Henry William Murray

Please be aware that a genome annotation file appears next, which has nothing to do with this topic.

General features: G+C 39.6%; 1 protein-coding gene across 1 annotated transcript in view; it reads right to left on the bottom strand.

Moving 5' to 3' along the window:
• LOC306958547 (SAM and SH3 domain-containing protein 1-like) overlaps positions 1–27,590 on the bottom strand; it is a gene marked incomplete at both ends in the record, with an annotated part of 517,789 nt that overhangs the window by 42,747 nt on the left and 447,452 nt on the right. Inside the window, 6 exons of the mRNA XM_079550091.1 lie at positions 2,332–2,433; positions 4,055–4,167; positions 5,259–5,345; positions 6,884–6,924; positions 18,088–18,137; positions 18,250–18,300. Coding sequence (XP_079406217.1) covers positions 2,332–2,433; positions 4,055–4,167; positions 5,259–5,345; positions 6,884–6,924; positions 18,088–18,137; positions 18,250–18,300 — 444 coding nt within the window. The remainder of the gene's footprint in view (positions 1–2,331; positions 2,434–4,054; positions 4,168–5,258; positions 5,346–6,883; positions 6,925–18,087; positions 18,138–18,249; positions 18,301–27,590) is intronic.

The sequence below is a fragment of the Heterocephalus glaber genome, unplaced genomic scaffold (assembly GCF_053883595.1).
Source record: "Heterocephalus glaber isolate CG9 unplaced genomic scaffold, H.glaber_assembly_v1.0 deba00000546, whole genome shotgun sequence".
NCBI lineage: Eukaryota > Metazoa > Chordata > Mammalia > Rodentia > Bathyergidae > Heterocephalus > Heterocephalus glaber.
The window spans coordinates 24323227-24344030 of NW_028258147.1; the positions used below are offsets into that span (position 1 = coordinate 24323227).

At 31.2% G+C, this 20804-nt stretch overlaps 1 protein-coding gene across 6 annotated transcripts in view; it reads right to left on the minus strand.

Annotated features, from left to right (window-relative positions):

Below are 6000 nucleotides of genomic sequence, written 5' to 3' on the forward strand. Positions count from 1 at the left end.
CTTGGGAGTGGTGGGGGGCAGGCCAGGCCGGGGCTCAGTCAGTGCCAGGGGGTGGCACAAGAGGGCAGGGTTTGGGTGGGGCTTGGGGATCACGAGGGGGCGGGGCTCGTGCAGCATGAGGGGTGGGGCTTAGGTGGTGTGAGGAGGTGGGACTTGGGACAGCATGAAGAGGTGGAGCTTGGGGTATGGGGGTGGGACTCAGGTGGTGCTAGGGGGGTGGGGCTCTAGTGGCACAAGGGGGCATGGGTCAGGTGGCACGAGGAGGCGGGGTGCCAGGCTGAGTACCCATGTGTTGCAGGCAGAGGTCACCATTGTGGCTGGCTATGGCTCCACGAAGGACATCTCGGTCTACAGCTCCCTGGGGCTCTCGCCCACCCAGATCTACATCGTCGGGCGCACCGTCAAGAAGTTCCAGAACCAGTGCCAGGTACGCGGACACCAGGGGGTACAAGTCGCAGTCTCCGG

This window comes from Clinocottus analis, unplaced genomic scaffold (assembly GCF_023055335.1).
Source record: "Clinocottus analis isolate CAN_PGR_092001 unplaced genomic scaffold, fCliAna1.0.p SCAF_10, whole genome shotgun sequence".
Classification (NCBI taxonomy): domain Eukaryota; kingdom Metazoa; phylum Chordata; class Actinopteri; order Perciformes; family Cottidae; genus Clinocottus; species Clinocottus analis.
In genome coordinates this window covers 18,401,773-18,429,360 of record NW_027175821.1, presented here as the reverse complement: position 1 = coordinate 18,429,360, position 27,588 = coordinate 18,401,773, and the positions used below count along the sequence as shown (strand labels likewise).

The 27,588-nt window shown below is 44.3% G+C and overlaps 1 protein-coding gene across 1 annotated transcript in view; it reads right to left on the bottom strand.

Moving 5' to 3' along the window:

Lieutenant-Colonel Henry William Murray (1880–1966), the British Empire's most highly decorated soldier in the First World War. Born at Evandale, he served six years in the militia, worked as a bushman, then moved to Western Australia where he joined the AIF as a private in 1914. He won the Distinguished Conduct Medal for bravery at Gallipoli, and on the Western Front two Distinguished Service Orders for gallantry at Mouquet Farm in 1916 and Bullecourt in 1917, the Victoria Cross for 'sheer valour' at Gueudecourt in 1917, and in 1918 the French Croix de Guerre and the CMG. By 1918 he was a lieutenant-colonel commanding a machinegun battalion. He became a Queensland grazier, and commanded a militia battalion in the Second World War. A modest man, Murray attributed his actions in combat to discipline rather than bravery.